Happy Equal Pay Day
It feels odd wishing someone a happy equal pay day. Happy? Equal Pay Day is the day at which women’s wages on the whole catch up to that of men’s wages from the prior year. It’s calculated using the figures about how many cents on the dollar women earn vs men, 78c. This day has been gaining in visibility over the past couple decades since it began in 1996.
How did equal pay day come to be?
Let’s go back to the Equal Pay Act; an amendment to the Fair Labor Standards Act aimed at correcting wage disparity based on sex. This was signed in 1963, when women on the whole earned 59c to the male dollar. In 1996, the National Committee on Pay Equity (NCPE) developed Equal Pay Day to create public awareness about the gap between men’s and women’s wages. Equal pay day events have since been held annually across the United States and around the world from Costa Rica to Germany to Belgium.
Barack Obama brought further attention to Equal Pay Day in his annual proclamations. He further addressed equal pay by signing the Lilly Ledbetter Fair Pay Restoration Act and created task forces to uncover and correct pay inequities. Additionally, whitehouse.gov provides a hub to that gives complete descriptions of legislation and provides visitors with documents to help understand their rights.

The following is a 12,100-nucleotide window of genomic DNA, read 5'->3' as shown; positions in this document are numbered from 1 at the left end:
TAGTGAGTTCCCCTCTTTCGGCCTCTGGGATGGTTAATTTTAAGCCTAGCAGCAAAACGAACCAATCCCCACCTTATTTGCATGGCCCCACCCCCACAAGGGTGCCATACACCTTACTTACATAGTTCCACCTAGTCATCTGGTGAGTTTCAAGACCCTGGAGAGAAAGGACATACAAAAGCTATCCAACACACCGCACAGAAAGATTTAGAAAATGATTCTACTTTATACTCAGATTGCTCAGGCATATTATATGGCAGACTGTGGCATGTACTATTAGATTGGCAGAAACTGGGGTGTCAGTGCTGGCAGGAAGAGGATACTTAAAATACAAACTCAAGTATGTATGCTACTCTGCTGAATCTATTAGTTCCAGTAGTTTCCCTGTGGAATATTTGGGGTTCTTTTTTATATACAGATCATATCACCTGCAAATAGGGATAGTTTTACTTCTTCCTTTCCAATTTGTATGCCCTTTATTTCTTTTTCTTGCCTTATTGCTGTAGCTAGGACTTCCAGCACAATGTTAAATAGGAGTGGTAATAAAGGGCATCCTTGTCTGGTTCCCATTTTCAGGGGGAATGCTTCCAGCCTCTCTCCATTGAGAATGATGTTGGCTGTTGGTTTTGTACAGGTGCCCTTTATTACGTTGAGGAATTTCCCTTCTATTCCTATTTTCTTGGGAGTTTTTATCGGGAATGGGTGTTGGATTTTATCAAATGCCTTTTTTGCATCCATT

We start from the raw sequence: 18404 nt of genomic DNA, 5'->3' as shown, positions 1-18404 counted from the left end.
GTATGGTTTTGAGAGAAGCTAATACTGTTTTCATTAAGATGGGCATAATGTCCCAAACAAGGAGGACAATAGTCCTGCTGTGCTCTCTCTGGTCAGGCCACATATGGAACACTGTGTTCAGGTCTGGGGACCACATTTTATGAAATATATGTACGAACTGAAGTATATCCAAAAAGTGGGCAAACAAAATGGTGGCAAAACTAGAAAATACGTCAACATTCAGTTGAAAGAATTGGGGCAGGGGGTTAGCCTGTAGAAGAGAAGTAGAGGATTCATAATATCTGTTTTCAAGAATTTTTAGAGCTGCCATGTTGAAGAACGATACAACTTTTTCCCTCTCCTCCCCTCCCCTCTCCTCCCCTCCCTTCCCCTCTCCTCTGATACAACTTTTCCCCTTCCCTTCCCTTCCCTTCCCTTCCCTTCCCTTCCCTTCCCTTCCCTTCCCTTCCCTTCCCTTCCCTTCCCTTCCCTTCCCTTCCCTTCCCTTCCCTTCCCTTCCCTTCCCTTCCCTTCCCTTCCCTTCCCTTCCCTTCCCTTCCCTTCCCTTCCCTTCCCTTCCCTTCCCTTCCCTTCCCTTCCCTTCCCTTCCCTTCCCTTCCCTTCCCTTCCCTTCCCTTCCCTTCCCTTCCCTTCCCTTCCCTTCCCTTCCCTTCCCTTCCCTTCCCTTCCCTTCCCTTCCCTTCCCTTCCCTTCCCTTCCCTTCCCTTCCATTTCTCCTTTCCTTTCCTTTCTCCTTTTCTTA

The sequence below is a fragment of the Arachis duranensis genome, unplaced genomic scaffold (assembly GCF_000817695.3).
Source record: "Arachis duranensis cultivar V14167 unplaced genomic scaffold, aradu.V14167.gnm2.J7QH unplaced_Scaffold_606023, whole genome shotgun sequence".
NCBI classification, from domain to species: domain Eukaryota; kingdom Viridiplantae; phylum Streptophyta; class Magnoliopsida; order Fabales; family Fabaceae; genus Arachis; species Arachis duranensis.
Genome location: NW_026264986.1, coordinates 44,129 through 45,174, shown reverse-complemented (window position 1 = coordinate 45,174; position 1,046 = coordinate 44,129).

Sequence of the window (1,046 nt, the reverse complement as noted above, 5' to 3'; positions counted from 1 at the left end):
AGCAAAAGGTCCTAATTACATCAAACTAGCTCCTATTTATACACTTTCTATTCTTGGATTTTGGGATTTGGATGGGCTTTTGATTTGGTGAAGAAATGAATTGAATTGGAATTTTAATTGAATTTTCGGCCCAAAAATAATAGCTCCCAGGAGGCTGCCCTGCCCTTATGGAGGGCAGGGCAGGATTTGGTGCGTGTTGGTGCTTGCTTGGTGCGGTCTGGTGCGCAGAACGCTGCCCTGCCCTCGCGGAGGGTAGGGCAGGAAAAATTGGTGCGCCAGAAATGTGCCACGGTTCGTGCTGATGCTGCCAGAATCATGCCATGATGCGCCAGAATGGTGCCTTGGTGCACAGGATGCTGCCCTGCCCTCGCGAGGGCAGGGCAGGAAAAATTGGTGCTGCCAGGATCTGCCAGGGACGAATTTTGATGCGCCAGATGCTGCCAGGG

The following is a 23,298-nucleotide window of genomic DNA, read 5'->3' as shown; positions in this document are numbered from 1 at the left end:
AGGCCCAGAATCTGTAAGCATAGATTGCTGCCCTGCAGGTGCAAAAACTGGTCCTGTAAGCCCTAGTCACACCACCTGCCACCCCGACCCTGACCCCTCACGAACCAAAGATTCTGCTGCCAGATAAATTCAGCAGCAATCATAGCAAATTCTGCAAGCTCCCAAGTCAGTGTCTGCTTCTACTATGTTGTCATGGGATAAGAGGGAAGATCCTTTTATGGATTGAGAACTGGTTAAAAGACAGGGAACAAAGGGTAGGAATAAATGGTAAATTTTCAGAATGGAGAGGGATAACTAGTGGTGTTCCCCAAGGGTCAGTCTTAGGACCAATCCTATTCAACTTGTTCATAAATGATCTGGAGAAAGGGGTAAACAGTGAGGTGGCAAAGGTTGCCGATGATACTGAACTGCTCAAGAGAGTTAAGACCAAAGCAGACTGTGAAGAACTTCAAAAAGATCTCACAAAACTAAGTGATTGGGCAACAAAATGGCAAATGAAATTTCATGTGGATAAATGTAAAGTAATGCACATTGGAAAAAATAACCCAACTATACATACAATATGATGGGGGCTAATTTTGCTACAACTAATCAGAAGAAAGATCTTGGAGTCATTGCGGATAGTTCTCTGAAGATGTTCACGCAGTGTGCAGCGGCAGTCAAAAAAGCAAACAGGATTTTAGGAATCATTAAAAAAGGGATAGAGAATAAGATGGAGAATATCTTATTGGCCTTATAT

On Equal Pay Day in 2016, the wage gap will have narrowed to 78 cents on the dollar. Today’s gap is much closer than in 1963, although the narrowing of the gap is moving at a slow pace—less than 40 cents a year.
I’ve seen articles saying the pay gap is a myth—is it?
The notion of a pay gap can be controversial. PayScale completed a thorough analysis of gender pay data, and found that when you control for compensable factors—like years of experience, job, and education, among others—the gap narrows to 2.7%. So what’s really going on here?
Much of the gap between women’s wages and men’s wages emerges when you look more broadly at the types of jobs that are typically filled by women vs by men—women historically fill roles that pay less. For example, tech jobs tend to be high paying jobs, and women fill these roles much less often.
When we compare all women in all jobs to all men and all jobs, we see the 78 cents on the dollar gap. Many theories as to why this is exist, but we do find that women get promoted less often and earn less when they do.
What can I do?
- Examine the pay practices within your organization. PayScale’s new reporting features will help you pinpoint issue areas. Take the LEAD on gender pay equity:
L – Look for potential pay equity issues.
E – Evaluate the issues, talk to managers, determine the rationale for any discrepancies, etc.
A – Act. Think strategically about how to best address a potential gap in your organization and determine the best approach.
D – Discuss solutions.
2. Make sure you’re up on the legislation in your area. California and New York have both passed stricter laws protecting fair pay. In addition, new reporting has been proposed to make pay inequity more visible. Even if you aren’t in CA or NY, if you have employees working there, you’re on the hook.
3. Wear red! Wearing red symbolizes how far women are in the red when it comes to pay. Show your support for narrowing the gender pay gap by wearing red on April 12th.